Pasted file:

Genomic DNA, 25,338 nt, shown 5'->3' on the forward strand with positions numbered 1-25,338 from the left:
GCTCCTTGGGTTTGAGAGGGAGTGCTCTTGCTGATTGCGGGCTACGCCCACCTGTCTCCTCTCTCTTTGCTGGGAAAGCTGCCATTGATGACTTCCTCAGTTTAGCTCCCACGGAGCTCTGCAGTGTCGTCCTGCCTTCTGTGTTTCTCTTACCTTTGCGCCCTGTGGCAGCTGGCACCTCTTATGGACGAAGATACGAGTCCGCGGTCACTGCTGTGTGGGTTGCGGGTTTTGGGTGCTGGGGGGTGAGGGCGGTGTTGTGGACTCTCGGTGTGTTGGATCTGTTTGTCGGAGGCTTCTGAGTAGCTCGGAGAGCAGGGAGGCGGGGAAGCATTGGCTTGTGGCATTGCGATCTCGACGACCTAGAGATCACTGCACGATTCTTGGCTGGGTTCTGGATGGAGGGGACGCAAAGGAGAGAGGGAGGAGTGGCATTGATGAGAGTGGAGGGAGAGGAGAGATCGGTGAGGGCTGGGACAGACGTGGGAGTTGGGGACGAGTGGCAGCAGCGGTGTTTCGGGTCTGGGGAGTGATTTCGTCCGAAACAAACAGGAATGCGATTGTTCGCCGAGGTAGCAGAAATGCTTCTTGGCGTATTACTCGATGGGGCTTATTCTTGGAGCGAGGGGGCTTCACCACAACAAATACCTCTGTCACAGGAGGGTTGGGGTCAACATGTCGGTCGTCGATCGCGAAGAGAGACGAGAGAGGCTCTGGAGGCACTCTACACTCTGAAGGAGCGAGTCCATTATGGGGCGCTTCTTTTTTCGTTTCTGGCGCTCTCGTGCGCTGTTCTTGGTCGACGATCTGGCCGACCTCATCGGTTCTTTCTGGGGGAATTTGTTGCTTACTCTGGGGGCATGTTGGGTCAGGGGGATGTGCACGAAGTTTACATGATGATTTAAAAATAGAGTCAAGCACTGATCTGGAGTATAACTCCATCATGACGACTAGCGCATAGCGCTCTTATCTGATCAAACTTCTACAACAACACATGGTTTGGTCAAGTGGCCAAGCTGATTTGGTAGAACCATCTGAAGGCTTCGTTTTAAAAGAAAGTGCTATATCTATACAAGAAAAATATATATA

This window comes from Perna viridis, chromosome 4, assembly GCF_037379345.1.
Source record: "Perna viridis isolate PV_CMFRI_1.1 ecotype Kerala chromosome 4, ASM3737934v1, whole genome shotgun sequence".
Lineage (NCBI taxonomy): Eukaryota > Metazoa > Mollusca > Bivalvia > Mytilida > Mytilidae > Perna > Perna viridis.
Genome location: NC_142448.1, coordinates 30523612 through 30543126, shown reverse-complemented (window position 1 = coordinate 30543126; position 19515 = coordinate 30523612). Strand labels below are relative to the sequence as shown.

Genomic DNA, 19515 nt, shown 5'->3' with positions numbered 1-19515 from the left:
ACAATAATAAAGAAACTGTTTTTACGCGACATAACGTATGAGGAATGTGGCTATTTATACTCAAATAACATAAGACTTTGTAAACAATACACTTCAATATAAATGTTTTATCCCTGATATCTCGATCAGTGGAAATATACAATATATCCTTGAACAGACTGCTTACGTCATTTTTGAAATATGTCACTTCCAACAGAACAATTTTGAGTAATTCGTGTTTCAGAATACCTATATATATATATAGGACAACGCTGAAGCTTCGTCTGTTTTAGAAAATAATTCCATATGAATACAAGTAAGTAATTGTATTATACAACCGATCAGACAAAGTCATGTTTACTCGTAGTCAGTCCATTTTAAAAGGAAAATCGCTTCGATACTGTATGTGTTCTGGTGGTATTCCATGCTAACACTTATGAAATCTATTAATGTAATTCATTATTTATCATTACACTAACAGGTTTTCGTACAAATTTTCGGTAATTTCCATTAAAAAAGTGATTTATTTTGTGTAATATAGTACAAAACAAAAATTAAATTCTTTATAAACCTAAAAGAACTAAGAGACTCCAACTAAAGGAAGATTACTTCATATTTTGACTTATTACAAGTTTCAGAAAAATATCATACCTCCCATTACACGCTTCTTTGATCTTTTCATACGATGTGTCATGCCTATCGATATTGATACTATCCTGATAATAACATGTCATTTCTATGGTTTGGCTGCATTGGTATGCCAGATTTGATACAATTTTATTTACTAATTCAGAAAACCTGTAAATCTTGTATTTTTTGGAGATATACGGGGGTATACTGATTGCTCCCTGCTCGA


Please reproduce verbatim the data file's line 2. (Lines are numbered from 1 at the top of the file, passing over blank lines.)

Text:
GCTCCTTGGGTTTGAGAGGGAGTGCTCTTGCTGATTGCGGGCTACGCCCACCTGTCTCCTCTCTCTTTGCTGGGAAAGCTGCCATTGATGACTTCCTCAGTTTAGCTCCCACGGAGCTCTGCAGTGTCGTCCTGCCTTCTGTGTTTCTCTTACCTTTGCGCCCTGTGGCAGCTGGCACCTCTTATGGACGAAGATACGAGTCCGCGGTCACTGCTGTGTGGGTTGCGGGTTTTGGGTGCTGGGGGGTGAGGGCGGTGTTGTGGACTCTCGGTGTGTTGGATCTGTTTGTCGGAGGCTTCTGAGTAGCTCGGAGAGCAGGGAGGCGGGGAAGCATTGGCTTGTGGCATTGCGATCTCGACGACCTAGAGATCACTGCACGATTCTTGGCTGGGTTCTGGATGGAGGGGACGCAAAGGAGAGAGGGAGGAGTGGCATTGATGAGAGTGGAGGGAGAGGAGAGATCGGTGAGGGCTGGGACAGACGTGGGAGTTGGGGACGAGTGGCAGCAGCGGTGTTTCGGGTCTGGGGAGTGATTTCGTCCGAAACAAACAGGAATGCGATTGTTCGCCGAGGTAGCAGAAATGCTTCTTGGCGTATTACTCGATGGGGCTTATTCTTGGAGCGAGGGGGCTTCACCACAACAAATACCTCTGTCACAGGAGGGTTGGGGTCAACATGTCGGTCGTCGATCGCGAAGAGAGACGAGAGAGGCTCTGGAGGCACTCTACACTCTGAAGGAGCGAGTCCATTATGGGGCGCTTCTTTTTTCGTTTCTGGCGCTCTCGTGCGCTGTTCTTGGTCGACGATCTGGCCGACCTCATCGGTTCTTTCTGGGGGAATTTGTTGCTTACTCTGGGGGCATGTTGGGTCAGGGGGATGTGCACGAAGTTTACATGATGATTTAAAAATAGAGTCAAGCACTGATCTGGAGTATAACTCCATCATGACGACTAGCGCATAGCGCTCTTATCTGATCAAACTTCTACAACAACACATGGTTTGGTCAAGTGGCCAAGCTGATTTGGTAGAACCATCTGAAGGCTTCGTTTTAAAAGAAAGTGCTATATCTATACAAGAAAAATATATATA